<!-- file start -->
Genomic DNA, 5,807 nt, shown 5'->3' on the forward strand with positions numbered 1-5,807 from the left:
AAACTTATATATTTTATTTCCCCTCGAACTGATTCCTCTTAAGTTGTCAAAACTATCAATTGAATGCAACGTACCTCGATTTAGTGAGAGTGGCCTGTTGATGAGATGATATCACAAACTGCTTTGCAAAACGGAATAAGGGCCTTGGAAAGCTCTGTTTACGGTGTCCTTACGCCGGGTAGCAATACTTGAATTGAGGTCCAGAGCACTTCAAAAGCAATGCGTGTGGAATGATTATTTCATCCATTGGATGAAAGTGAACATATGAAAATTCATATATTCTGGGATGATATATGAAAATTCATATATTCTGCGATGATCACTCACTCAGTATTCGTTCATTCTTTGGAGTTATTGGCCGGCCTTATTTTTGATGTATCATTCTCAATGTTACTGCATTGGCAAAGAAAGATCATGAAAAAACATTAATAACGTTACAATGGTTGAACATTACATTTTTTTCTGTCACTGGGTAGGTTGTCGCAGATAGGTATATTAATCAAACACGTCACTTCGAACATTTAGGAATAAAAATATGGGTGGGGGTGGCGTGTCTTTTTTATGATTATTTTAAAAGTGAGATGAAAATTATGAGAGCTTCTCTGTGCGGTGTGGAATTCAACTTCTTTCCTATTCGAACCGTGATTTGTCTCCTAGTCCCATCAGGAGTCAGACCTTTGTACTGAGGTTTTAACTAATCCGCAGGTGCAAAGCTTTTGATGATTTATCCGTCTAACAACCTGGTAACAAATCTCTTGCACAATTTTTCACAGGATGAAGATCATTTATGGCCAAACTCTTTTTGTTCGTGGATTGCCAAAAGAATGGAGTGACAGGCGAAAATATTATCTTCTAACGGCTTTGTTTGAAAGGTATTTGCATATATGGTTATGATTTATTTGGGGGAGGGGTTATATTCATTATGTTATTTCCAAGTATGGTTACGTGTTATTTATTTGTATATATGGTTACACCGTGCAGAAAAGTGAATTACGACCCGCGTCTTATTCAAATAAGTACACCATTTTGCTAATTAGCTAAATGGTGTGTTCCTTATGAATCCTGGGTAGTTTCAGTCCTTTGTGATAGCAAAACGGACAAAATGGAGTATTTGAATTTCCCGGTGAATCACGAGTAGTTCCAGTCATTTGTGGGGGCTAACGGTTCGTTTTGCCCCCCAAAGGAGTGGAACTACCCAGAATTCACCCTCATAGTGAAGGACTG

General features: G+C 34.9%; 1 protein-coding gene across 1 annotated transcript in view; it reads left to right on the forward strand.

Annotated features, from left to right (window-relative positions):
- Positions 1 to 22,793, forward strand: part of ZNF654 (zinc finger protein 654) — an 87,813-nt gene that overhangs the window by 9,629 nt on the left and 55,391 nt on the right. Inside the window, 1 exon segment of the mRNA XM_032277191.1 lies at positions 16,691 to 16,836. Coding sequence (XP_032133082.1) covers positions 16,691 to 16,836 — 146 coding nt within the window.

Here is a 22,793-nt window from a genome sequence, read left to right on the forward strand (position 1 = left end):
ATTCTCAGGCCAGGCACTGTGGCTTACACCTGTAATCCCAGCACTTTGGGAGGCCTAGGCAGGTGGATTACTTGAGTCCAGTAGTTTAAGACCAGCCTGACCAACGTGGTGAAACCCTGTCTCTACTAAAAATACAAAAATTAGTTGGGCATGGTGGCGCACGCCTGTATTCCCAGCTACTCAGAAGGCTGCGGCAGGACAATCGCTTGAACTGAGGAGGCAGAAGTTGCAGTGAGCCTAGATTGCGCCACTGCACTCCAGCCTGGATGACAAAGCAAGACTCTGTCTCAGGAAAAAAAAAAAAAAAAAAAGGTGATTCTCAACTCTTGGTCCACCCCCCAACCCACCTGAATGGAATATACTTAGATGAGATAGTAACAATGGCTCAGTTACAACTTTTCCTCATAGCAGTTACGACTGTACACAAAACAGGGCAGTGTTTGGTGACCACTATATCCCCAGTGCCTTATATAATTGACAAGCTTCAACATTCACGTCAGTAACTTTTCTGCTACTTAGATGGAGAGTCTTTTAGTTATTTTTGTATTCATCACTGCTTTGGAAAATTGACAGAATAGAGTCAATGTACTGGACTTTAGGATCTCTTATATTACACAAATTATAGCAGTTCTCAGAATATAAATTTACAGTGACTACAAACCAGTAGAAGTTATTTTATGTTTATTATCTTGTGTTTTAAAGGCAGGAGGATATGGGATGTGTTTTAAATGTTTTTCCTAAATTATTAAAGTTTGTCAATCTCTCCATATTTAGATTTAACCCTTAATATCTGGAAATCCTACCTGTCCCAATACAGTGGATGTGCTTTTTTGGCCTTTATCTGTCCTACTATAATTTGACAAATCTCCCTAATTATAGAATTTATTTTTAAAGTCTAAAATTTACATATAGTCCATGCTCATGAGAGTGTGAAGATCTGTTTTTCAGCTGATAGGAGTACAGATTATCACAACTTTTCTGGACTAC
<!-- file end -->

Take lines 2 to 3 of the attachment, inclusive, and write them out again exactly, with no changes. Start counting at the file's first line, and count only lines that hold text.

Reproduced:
AAACTTATATATTTTATTTCCCCTCGAACTGATTCCTCTTAAGTTGTCAAAACTATCAATTGAATGCAACGTACCTCGATTTAGTGAGAGTGGCCTGTTGATGAGATGATATCACAAACTGCTTTGCAAAACGGAATAAGGGCCTTGGAAAGCTCTGTTTACGGTGTCCTTACGCCGGGTAGCAATACTTGAATTGAGGTCCAGAGCACTTCAAAAGCAATGCGTGTGGAATGATTATTTCATCCATTGGATGAAAGTGAACATATGAAAATTCATATATTCTGGGATGATATATGAAAATTCATATATTCTGCGATGATCACTCACTCAGTATTCGTTCATTCTTTGGAGTTATTGGCCGGCCTTATTTTTGATGTATCATTCTCAATGTTACTGCATTGGCAAAGAAAGATCATGAAAAAACATTAATAACGTTACAATGGTTGAACATTACATTTTTTTCTGTCACTGGGTAGGTTGTCGCAGATAGGTATATTAATCAAACACGTCACTTCGAACATTTAGGAATAAAAATATGGGTGGGGGTGGCGTGTCTTTTTTATGATTATTTTAAAAGTGAGATGAAAATTATGAGAGCTTCTCTGTGCGGTGTGGAATTCAACTTCTTTCCTATTCGAACCGTGATTTGTCTCCTAGTCCCATCAGGAGTCAGACCTTTGTACTGAGGTTTTAACTAATCCGCAGGTGCAAAGCTTTTGATGATTTATCCGTCTAACAACCTGGTAACAAATCTCTTGCACAATTTTTCACAGGATGAAGATCATTTATGGCCAAACTCTTTTTGTTCGTGGATTGCCAAAAGAATGGAGTGACAGGCGAAAATATTATCTTCTAACGGCTTTGTTTGAAAGGTATTTGCATATATGGTTATGATTTATTTGGGGGAGGGGTTATATTCATTATGTTATTTCCAAGTATGGTTACGTGTTATTTATTTGTATATATGGTTACACCGTGCAGAAAAGTGAATTACGACCCGCGTCTTATTCAAATAAGTACACCATTTTGCTAATTAGCTAAATGGTGTGTTCCTTATGAATCCTGGGTAGTTTCAGTCCTTTGTGATAGCAAAACGGACAAAATGGAGTATTTGAATTTCCCGGTGAATCACGAGTAGTTCCAGTCATTTGTGGGGGCTAACGGTTCGTTTTGCCCCCCAAAGGAGTGGAACTACCCAGAATTCACCCTCATAGTGAAGGACTG

General features: G+C 34.9%; 1 protein-coding gene across 1 annotated transcript in view; it reads left to right on the forward strand.